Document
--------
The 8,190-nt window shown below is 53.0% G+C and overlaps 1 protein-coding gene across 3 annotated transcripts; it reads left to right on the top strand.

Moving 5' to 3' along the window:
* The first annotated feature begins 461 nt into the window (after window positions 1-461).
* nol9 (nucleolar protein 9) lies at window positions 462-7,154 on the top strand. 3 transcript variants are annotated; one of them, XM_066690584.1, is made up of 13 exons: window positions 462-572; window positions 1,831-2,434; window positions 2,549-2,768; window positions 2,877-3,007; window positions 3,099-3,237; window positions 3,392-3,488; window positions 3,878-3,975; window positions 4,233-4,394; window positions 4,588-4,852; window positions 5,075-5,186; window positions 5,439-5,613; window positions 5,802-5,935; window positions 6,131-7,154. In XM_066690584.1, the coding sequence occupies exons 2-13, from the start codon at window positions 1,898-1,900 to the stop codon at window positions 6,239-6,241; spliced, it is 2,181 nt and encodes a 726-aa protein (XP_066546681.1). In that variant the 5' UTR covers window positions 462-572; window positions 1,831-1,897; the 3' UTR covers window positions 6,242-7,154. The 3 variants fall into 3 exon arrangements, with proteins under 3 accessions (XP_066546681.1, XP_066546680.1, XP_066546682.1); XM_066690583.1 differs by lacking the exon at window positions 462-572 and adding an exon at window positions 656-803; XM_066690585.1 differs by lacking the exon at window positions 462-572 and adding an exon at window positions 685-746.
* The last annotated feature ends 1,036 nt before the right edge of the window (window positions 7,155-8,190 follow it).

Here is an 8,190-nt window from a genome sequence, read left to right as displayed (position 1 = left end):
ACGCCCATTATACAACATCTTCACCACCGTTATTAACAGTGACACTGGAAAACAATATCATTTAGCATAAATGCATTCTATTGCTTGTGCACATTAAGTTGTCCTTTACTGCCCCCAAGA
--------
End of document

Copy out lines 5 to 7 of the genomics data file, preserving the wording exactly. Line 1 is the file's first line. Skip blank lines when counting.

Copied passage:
* The last annotated feature ends 1,036 nt before the right edge of the window (window positions 7,155-8,190 follow it).

Here is an 8,190-nt window from a genome sequence, read left to right as displayed (position 1 = left end):
ACGCCCATTATACAACATCTTCACCACCGTTATTAACAGTGACACTGGAAAACAATATCATTTAGCATAAATGCATTCTATTGCTTGTGCACATTAAGTTGTCCTTTACTGCCCCCAAGA